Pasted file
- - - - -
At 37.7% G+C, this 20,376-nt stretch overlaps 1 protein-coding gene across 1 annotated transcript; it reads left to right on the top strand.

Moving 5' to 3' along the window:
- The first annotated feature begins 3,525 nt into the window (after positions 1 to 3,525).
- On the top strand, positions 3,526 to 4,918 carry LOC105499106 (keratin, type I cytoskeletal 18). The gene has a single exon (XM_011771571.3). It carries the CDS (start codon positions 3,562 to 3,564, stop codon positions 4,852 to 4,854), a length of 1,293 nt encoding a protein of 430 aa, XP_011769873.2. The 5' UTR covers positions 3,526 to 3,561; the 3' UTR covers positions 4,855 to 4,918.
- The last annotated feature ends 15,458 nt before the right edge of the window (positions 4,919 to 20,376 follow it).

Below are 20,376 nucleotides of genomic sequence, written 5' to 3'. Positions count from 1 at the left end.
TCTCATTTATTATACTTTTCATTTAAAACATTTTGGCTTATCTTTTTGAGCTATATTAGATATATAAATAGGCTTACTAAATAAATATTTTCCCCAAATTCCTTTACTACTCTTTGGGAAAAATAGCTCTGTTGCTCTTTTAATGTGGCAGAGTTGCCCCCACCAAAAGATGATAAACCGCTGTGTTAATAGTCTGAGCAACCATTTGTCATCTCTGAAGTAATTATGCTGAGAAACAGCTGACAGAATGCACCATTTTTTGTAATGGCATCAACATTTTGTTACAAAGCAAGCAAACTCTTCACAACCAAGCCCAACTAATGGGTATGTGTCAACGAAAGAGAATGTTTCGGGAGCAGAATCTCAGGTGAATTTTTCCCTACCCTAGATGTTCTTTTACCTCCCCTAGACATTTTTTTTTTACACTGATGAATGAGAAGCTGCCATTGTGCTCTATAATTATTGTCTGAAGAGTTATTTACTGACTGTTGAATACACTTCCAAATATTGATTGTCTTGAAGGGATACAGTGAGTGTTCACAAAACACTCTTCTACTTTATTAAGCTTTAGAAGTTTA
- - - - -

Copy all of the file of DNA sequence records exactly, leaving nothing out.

At 37.7% G+C, this 20,376-nt stretch overlaps 1 protein-coding gene across 1 annotated transcript; it reads left to right on the top strand.

Moving 5' to 3' along the window:
- The first annotated feature begins 3,525 nt into the window (after positions 1 to 3,525).
- On the top strand, positions 3,526 to 4,918 carry LOC105499106 (keratin, type I cytoskeletal 18). The gene has a single exon (XM_011771571.3). It carries the CDS (start codon positions 3,562 to 3,564, stop codon positions 4,852 to 4,854), a length of 1,293 nt encoding a protein of 430 aa, XP_011769873.2. The 5' UTR covers positions 3,526 to 3,561; the 3' UTR covers positions 4,855 to 4,918.
- The last annotated feature ends 15,458 nt before the right edge of the window (positions 4,919 to 20,376 follow it).

Below are 20,376 nucleotides of genomic sequence, written 5' to 3'. Positions count from 1 at the left end.
TCTCATTTATTATACTTTTCATTTAAAACATTTTGGCTTATCTTTTTGAGCTATATTAGATATATAAATAGGCTTACTAAATAAATATTTTCCCCAAATTCCTTTACTACTCTTTGGGAAAAATAGCTCTGTTGCTCTTTTAATGTGGCAGAGTTGCCCCCACCAAAAGATGATAAACCGCTGTGTTAATAGTCTGAGCAACCATTTGTCATCTCTGAAGTAATTATGCTGAGAAACAGCTGACAGAATGCACCATTTTTTGTAATGGCATCAACATTTTGTTACAAAGCAAGCAAACTCTTCACAACCAAGCCCAACTAATGGGTATGTGTCAACGAAAGAGAATGTTTCGGGAGCAGAATCTCAGGTGAATTTTTCCCTACCCTAGATGTTCTTTTACCTCCCCTAGACATTTTTTTTTTACACTGATGAATGAGAAGCTGCCATTGTGCTCTATAATTATTGTCTGAAGAGTTATTTACTGACTGTTGAATACACTTCCAAATATTGATTGTCTTGAAGGGATACAGTGAGTGTTCACAAAACACTCTTCTACTTTATTAAGCTTTAGAAGTTTA